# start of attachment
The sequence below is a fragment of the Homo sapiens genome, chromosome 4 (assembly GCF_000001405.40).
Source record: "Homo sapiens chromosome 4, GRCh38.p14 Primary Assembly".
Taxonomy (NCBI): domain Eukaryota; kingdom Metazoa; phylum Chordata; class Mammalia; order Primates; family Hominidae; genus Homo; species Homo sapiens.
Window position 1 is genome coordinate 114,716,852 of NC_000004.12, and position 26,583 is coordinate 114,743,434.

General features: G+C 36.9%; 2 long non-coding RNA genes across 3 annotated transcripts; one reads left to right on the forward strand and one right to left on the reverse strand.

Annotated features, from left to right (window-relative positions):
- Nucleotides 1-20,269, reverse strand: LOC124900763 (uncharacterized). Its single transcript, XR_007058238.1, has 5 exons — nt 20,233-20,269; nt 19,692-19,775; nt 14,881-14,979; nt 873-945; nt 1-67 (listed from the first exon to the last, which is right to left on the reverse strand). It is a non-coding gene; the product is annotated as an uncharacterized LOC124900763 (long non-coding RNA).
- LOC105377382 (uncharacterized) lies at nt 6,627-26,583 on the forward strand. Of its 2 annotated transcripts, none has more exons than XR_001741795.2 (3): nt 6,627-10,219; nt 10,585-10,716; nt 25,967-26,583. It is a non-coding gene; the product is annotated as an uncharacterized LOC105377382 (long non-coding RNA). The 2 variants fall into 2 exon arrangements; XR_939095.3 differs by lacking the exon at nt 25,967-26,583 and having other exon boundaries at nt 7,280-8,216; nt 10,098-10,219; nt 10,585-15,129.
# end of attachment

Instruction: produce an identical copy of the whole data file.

The sequence below is a fragment of the Homo sapiens genome, chromosome 4 (assembly GCF_000001405.40).
Source record: "Homo sapiens chromosome 4, GRCh38.p14 Primary Assembly".
Taxonomy (NCBI): domain Eukaryota; kingdom Metazoa; phylum Chordata; class Mammalia; order Primates; family Hominidae; genus Homo; species Homo sapiens.
Window position 1 is genome coordinate 114,716,852 of NC_000004.12, and position 26,583 is coordinate 114,743,434.

General features: G+C 36.9%; 2 long non-coding RNA genes across 3 annotated transcripts; one reads left to right on the forward strand and one right to left on the reverse strand.

Annotated features, from left to right (window-relative positions):
- Nucleotides 1-20,269, reverse strand: LOC124900763 (uncharacterized). Its single transcript, XR_007058238.1, has 5 exons — nt 20,233-20,269; nt 19,692-19,775; nt 14,881-14,979; nt 873-945; nt 1-67 (listed from the first exon to the last, which is right to left on the reverse strand). It is a non-coding gene; the product is annotated as an uncharacterized LOC124900763 (long non-coding RNA).
- LOC105377382 (uncharacterized) lies at nt 6,627-26,583 on the forward strand. Of its 2 annotated transcripts, none has more exons than XR_001741795.2 (3): nt 6,627-10,219; nt 10,585-10,716; nt 25,967-26,583. It is a non-coding gene; the product is annotated as an uncharacterized LOC105377382 (long non-coding RNA). The 2 variants fall into 2 exon arrangements; XR_939095.3 differs by lacking the exon at nt 25,967-26,583 and having other exon boundaries at nt 7,280-8,216; nt 10,098-10,219; nt 10,585-15,129.